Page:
This strawberry swirl baked cheesecake dessert has been shared by Masterchef 2019 runner-up, Jilly McCord.

  • 45 mins
  • 8-10
  • Easy
Jilly says: "This cheesecake recipe is a perfect dessert to serve when you have a few people coming round (now that we are allowed again). It can be made in advance and will keep for 2-3 days in the fridge or up to a month in the freezer. The strawberry swirl, fresh strawberries and sauce are a lovely balance to the creamy, rich cheesecake filling."

Ingredients

  • 250g digestive biscuits
  • 125g unsalted butter
  • 600g full fat cream chees
  • 150ml soured cream
  • 170g caster sugar
  • 2 eggs
  • 1 egg yolk
  • Zest of 1 lemon
  • 1 tsp vanilla essence
  • AVA strawberries – 1 punnet
  • 1 tbsp caster sugar

Method

Use a 20cm springform tin.

Heat oven to 175C fan.

The mixture will work best if the ingredients are at room temperature – so take your cream cheese, eggs and soured cream out of the fridge.

For the strawberry swirl
Take 2/3rds of a punnet of strawberries and place in a pan with a heaped tablespoon of caster sugar.

Heat gently until the strawberries have begun to break down and release their juices.

Blitz this mixture and pass through a fine sieve.

Taste the sauce for sweetness – it should be still quite tart, but add more sugar if necessary, or lemon juice if too sweet.

Set aside.

For the biscuit base
Blitz or crush the digestive biscuits
Melt the butter and combine with crushed biscuits and 20g of the caster sugar.

Press into the springform tin, making sure you do so evenly.

The cheesecake will be cooked in a water bath, so now wrap the bottom and sides of the tin in tinfoil to ensure the water does not seep
into the cheesecake.

Bake the biscuit base for 7 minutes in the oven and remove and leave to cool.

For the filling take the cream cheese and whip with a hand blender to get rid of any lumps and ensure it is light and fluffy.

Add the remaining sugar and mix again.

Now add the eggs and egg yolk one at a time until combined.

Add the vanilla essence, lemon zest and soured cream.

Mix all ingredients together, but don’t overmix at this stage.

To Bake
Place the tinfoil wrapped cake tin in a larger roasting tray with high sides (this will allow you to bake the cheesecake in a water bath later).

Now add the cream cheese mixture on top of the biscuit base and make a smooth top.

Take the strawberry sauce and add little teaspoon dollops of the sauce on the top of the mixture.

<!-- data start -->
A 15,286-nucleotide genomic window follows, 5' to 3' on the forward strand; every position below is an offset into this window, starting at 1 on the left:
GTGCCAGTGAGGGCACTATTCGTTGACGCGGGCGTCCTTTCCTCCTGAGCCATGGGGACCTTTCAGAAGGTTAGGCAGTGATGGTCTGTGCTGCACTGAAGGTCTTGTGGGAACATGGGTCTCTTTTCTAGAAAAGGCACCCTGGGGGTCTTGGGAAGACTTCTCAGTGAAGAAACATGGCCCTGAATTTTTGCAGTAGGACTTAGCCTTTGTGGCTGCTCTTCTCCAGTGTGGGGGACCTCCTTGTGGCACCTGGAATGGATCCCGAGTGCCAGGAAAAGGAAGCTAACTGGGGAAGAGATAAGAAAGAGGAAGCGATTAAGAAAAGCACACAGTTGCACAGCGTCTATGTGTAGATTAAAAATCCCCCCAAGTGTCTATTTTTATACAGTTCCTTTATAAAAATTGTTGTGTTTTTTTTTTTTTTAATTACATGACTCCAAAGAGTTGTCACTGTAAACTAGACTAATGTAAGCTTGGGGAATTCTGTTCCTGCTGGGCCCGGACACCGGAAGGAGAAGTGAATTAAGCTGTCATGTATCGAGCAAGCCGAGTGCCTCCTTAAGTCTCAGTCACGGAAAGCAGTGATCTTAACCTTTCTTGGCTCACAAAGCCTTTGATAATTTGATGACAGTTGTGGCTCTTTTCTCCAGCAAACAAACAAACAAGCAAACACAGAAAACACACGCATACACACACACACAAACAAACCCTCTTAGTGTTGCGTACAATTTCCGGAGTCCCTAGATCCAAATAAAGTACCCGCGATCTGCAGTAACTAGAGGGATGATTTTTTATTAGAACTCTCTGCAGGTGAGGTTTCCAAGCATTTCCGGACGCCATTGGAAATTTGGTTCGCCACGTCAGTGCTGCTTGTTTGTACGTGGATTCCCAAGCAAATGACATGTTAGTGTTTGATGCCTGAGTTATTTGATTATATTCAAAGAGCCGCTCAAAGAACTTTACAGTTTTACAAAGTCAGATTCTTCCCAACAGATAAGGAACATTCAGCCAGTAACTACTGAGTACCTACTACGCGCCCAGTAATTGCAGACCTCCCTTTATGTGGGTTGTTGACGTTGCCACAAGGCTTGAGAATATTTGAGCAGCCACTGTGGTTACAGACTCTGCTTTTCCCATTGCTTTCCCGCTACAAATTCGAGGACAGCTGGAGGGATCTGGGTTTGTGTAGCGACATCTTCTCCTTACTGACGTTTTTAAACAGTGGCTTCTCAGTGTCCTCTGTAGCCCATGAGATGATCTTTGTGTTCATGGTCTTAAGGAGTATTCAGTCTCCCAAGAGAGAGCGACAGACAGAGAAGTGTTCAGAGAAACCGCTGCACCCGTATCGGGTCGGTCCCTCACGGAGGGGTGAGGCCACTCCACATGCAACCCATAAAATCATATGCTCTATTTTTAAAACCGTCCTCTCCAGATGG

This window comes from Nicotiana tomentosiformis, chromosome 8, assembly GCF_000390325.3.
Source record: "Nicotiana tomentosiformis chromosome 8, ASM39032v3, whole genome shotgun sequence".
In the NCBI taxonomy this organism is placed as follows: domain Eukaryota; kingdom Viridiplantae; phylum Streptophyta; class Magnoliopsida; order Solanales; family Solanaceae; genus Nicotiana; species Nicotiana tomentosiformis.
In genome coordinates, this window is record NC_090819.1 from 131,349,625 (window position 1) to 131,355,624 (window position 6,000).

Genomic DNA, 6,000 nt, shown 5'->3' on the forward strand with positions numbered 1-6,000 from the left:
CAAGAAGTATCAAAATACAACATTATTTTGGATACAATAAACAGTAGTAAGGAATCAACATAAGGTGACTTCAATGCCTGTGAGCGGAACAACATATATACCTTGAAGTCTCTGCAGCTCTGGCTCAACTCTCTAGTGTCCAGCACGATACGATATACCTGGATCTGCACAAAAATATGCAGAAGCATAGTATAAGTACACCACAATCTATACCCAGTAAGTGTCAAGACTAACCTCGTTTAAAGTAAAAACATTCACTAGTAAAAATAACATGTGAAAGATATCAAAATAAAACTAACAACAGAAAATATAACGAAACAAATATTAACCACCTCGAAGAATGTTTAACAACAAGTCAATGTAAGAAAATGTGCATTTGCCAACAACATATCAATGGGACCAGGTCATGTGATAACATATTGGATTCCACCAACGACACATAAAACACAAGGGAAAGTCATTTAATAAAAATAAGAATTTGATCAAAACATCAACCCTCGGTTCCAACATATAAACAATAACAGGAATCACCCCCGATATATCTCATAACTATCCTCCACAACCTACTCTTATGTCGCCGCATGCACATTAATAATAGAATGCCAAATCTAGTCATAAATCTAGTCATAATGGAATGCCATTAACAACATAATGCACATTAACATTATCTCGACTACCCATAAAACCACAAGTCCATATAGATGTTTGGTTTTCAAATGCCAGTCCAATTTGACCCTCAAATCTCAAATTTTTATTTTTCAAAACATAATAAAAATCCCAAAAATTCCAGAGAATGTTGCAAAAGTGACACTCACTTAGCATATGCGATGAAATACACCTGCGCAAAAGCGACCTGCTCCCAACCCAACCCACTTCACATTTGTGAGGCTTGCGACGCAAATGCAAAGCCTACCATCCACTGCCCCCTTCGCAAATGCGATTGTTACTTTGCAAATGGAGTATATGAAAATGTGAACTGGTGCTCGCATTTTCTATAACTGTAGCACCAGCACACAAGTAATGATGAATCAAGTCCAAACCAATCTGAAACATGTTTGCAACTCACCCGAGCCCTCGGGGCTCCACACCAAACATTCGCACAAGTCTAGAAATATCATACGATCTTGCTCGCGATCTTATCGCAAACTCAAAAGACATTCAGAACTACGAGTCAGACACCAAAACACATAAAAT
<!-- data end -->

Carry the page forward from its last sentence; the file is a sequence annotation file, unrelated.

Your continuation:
Take a skewer of small knife and swirl the sauce in circular motions through the mixture, trying to create a nice pattern for the top.

You should only use about half of the strawberry sauce and could retain the rest for when you serve.

Boil your kettle and add the boiling water to the roasting pan, aiming to reach about halfway up the side of the tin.

The cheesecake can be baked without a water bath, but is likely to crack.

The water bath ensures even cooking and a much better finish.

Bake the cheesecake in the oven for 40-45 minutes.

It should still have a wobble in the middle when it has finished cooking.

Now open the door of the oven and let the cheesecake cool slowly.

Once the oven has cooled, remove the cheesecake and let it cool further in the fridge until you are ready to serve.

To Decorate
Time to be creative! Slice some of the remaining strawberries and place on top of the cheesecake.

You can also add other decorations – I have used some crystallised rose petals – take some rose petals from your garden (making sure you have not used any pesticides), brush them with egg white and dip in caster sugar.

Place on a baking rack and allow to dry out overnight or ideally 24 hrs.

Serve with a drizzle of the remaining strawberry sauce.

strawberry swirl baked cheesecake

About The Author

Rosalind Erskine

Known for cake making, experimental jam recipes, Champagne and gin drinking (and the inability to cook Gnocchi), Rosalind writes for The Scotsman on all things food and drink related.

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About The Author

Rosalind Erskine

Known for cake making, experimental jam recipes, Champagne and gin drinking (and the inability to cook Gnocchi), Rosalind writes for The Scotsman on all things food and drink related.